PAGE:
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The SSRC Library allows visitors to access materials related to self-sufficiency programs, practice and research. Visitors can view common search terms, conduct a keyword search or create a custom search using any combination of the filters at the left side of this page. To conduct a keyword search, type a term or combination of terms into the search box below, select whether you want to search the exact phrase or the words in any order, and click on the blue button to the right of the search box to view relevant results.

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The SSRC Library includes resources which may be available only via journal subscription. The SSRC may be able to provide users without subscription access to a particular journal with a single use copy of the full text.  Please email the SSRC with your request.

The SSRC Library collection is constantly growing and new research is added regularly. We welcome our users to submit a library item to help us grow our collection in response to your needs.


  • Individual Author: Pavetti, LaDonna; Maloy, Kathleen; Schott, Liz
    Reference Type: Report
    Year: 2002

    This study, conducted by Mathematica Policy Research, Inc. and its subcontractors, American Management Systems, Inc. and the George Washington University Center for Health Services Research and Policy, was commissioned by the U.S. Department of Health and Human Services and the U.S. Department of Agriculture to identify strategies states and local welfare offices are using to promote participation in food stamps, Medicaid and SCHIP and the ongoing challenges they face in providing support to working families. (author abstract)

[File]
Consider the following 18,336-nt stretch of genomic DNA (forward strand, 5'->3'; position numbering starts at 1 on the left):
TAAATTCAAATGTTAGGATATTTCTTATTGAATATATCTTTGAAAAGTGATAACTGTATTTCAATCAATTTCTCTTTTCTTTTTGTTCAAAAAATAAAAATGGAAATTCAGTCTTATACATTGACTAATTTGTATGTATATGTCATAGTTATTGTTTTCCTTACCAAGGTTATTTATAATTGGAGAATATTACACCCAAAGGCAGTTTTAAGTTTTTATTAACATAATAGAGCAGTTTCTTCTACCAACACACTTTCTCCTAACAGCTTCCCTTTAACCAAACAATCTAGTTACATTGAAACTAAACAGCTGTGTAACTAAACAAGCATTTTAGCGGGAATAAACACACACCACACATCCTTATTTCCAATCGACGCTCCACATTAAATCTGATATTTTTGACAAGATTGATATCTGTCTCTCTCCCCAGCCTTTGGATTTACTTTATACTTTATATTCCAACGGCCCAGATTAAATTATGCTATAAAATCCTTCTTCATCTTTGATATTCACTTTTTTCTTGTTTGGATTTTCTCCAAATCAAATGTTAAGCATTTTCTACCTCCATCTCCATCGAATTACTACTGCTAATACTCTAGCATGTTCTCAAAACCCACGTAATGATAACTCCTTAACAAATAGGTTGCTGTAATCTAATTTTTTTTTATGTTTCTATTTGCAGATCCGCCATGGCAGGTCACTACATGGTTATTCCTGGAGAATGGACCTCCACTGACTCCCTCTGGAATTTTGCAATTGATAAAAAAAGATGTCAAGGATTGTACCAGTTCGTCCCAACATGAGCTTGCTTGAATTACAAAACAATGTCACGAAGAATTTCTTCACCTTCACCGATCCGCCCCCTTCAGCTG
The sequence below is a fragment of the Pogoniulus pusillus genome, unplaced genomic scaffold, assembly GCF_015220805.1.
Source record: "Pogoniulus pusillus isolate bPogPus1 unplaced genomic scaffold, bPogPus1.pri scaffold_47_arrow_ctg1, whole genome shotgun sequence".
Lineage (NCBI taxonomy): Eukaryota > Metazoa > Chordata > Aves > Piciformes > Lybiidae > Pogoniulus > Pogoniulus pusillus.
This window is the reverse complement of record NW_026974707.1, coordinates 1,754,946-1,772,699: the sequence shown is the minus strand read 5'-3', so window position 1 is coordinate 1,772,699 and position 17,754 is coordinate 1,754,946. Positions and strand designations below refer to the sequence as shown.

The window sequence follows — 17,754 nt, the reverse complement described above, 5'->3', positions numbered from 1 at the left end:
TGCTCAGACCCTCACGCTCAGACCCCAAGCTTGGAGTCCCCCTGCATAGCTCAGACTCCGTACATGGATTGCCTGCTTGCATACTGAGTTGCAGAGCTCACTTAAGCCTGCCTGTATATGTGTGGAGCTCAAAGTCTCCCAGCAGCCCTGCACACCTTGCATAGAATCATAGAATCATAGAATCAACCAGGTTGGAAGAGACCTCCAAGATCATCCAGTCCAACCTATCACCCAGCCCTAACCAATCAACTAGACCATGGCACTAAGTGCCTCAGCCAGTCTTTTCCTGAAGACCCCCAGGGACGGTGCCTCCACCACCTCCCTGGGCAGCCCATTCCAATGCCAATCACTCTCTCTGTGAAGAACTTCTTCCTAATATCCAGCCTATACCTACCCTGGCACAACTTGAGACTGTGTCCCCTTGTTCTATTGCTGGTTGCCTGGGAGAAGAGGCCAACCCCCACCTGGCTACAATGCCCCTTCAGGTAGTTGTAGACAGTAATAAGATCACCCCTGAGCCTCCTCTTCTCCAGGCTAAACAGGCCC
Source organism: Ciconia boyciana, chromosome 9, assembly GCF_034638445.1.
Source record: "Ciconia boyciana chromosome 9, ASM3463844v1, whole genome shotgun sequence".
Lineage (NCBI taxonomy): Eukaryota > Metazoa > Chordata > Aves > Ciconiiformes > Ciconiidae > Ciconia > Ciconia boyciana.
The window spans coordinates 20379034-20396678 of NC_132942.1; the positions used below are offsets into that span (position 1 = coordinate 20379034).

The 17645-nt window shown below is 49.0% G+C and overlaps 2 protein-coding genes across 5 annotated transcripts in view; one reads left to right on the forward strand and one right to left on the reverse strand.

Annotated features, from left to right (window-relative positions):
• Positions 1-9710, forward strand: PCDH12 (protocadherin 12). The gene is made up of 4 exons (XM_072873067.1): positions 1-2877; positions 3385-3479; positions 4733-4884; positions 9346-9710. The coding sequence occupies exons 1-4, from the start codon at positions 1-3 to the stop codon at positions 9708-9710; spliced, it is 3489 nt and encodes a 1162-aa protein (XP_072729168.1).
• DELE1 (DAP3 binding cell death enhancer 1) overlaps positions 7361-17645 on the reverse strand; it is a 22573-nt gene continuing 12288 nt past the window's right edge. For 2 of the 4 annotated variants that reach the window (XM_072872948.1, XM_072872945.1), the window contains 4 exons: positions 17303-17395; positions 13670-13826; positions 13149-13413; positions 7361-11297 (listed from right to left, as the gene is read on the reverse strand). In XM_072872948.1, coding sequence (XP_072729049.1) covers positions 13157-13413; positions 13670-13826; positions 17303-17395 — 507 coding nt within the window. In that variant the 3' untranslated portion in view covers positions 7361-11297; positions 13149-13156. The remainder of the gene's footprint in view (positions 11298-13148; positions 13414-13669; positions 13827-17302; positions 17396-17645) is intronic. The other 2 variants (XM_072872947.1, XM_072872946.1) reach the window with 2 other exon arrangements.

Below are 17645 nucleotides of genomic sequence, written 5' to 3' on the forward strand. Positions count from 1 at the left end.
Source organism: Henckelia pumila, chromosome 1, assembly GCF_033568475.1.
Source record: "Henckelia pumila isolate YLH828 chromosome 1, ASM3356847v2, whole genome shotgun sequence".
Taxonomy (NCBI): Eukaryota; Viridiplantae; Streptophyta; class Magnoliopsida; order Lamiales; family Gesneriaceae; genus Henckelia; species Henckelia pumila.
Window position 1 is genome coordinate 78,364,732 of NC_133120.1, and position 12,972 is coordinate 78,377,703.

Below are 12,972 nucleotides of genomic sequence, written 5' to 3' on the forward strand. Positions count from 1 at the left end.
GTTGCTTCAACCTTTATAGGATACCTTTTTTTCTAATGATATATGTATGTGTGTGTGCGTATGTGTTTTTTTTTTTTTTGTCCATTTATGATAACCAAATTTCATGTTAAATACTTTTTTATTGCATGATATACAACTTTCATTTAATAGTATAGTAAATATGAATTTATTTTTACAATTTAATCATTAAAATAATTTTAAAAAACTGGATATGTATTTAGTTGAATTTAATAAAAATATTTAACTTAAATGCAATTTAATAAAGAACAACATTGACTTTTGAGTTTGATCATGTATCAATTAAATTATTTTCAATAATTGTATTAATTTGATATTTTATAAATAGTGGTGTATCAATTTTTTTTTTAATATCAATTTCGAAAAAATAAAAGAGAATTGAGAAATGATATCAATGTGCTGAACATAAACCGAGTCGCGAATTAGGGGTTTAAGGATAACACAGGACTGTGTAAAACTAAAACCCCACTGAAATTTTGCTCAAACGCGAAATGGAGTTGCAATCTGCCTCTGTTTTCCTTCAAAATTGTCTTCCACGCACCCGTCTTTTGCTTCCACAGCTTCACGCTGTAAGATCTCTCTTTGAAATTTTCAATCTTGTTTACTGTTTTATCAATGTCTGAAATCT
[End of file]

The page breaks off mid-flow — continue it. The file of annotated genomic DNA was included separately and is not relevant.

This study, conducted by Mathematica Policy Research, Inc. and its subcontractors, American Management Systems, Inc. and the George Washington University Center for Health Services Research and Policy, was commissioned by the U.S. Department of Health and Human Services and the U.S. Department of Agriculture to identify strategies states and local welfare offices are using to promote participation in food stamps, Medicaid and SCHIP and the ongoing challenges they face in providing support to working families. (author abstract)

  • Individual Author: Colantonio, Angela
    Reference Type: Thesis
    Year: 2013

    Food insecurity is defined as not having the resources to obtain enough safe, nutritionally adequate food in socially acceptable ways to support an active, healthy life. A new approach to emergency food assistance is needed, and researchers have encouraged the exploration of empowerment, self-efficacy, and goal setting as a means of better understanding and preventing food insecurity. The study aim is to examine the association between food insecurity and self-efficacy, and evaluate the ability of a new food pantry model (Freshplace) to increase the food security and self-efficacy of members. A randomized control trial comparing Freshplace to a control group was completed. The survey instrument used for the evaluation included a new self-efficacy for food security scale and the USDA Food Security Module. The results of this study reveal an opportunity to further refine the Freshplace program to more effectively promote food security and help food pantry members become more self-sufficient. This study suggests that methods to increase self-efficacy will be an essential component...